The uninstaller section is perhaps one of the more useful sections of the applications. Apple has made the Mac very self contained when it comes to installing and uninstalling applications, generally you simply drag an app to the Applications folder and it installs (unless it plays around with system files at least) and to uninstall you usually just drag the application to the Trash Can. But this leaves configuration files and other data laying around on your drive – this might be what you want if you think you might re-install the app later, or you might need to completely reset the app. This usually involves opening up a terminal, finding the config files and removing them. A fairly easy procedure if you know what you’re doing and where to look. But the Uninstaller section of CleanMyMac3 lets you select an app and then hit the Application Reset filter button and instead of uninstalling the app you’re simply resetting it to the state it was when it was first installed. And looking at the screenshot, there’s a lot of files you’d need to find to properly reset the app too.
Finally, for this review – although there is a LOT more to CleanMyMac3 than we have room for in this review so we strongly suggest you check out the full list of features at http://macpaw.com/cleanmymac – we’ll look at the Extensions tab. Many applications in OSX can have extensions added to them, and if you’ve installed another application that provides an extension to a core OSX application, you may not even be aware that extensions have been installed. Some of these 3rd party extensions can cause slowdowns and instability and you may not even be aware of what’s causing it. Even just checking the Login Items can reveal startup processes that you might not even be using any more, or some that you just never use (like the iTunes Helper in my case).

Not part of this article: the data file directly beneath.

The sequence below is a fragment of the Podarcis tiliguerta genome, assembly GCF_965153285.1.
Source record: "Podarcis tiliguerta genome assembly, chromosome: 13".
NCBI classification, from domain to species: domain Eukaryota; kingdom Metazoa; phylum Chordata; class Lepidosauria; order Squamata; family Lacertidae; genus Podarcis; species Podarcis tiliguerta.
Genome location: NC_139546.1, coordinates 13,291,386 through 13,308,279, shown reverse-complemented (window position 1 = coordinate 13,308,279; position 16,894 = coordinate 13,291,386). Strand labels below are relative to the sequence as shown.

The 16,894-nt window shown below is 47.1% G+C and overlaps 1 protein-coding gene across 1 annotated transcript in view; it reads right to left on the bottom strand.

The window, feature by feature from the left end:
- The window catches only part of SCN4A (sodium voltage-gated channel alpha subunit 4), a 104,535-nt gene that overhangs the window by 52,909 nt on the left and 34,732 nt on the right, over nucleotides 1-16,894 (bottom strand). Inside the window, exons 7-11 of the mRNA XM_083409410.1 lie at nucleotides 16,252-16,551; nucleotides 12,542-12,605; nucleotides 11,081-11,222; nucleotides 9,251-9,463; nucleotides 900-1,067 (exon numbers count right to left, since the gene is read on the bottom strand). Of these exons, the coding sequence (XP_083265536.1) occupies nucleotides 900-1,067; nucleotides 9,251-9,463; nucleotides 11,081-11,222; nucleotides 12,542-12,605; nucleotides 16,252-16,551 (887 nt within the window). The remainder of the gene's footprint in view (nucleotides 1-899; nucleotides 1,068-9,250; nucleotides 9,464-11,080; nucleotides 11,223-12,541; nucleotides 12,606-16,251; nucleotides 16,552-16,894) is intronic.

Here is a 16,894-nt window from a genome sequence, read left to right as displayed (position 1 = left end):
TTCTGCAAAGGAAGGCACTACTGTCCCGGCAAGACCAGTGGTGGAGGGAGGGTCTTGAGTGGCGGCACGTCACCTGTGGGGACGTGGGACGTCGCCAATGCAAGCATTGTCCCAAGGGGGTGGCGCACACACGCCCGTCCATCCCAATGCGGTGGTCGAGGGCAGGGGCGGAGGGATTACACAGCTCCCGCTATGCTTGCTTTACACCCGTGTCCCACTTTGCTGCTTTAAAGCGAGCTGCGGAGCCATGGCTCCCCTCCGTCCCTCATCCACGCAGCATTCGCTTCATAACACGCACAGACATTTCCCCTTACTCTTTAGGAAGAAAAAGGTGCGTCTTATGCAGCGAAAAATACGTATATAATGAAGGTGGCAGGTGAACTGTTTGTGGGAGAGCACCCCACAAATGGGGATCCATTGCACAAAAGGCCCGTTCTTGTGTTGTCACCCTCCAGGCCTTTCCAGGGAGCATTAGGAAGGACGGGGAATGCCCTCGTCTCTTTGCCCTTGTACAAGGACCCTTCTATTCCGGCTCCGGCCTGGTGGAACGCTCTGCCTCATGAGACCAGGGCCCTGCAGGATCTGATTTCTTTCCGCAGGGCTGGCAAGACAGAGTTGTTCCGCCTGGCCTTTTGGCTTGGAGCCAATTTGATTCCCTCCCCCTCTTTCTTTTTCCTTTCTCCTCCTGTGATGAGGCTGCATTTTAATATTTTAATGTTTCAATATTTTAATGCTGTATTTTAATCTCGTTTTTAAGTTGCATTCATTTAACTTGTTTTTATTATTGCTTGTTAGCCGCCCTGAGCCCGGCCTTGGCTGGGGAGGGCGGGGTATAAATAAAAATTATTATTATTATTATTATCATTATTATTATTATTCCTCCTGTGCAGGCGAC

Almost finally…. I just discovered another rather neat little feature of this version of CleanMyMac – the picture to the left tells the story 🙂 Clicking on the icon in the taskbar at the top brings up a nifty menu such as this, which gives you some useful system information at a glance.
In summary, my Mac is a fairly recent (well, by Mac standards – it’s probably a couple of years now) fresh install which I thought I looked after well. As it turns out, I have an extraordinary amount of extraneous rubbish laying around on my computer and some of it is taking up space, while other stuff could well be affecting the stability and even the speed of my mac.
Although you can do all of the things manually through the command line that CMM3 does, the beauty of CleanMyMac is that it speeds up the whole process for you. A few clicks and you’re done versus potentially hours of hunting around manually to find all the different files, making sure you don’t issue a command incorrectly and end up messing something up (though you still need some care when selecting what to delete with CMM) – the question you have to ask yourself is how much is my time worth? – because CMM3 will reduce the time required to do all those tasks.
I highly recommend CleanMyMac3, it’s a step ahead of the previous version and worth the upgrade.
Design - 9/10
Features - 10/10
Cost - 9/10
Ease Of Use - 10/10
Customer Support - 9/10
Overall Value - 9/10
Positives: Easy to use, reclaim all that space, fast
Negatives: Hard to find any!
Trial Available: Yes, but quite limited
Price: $39.99 USD for 1 mac, discounts apply for multiple mac licenses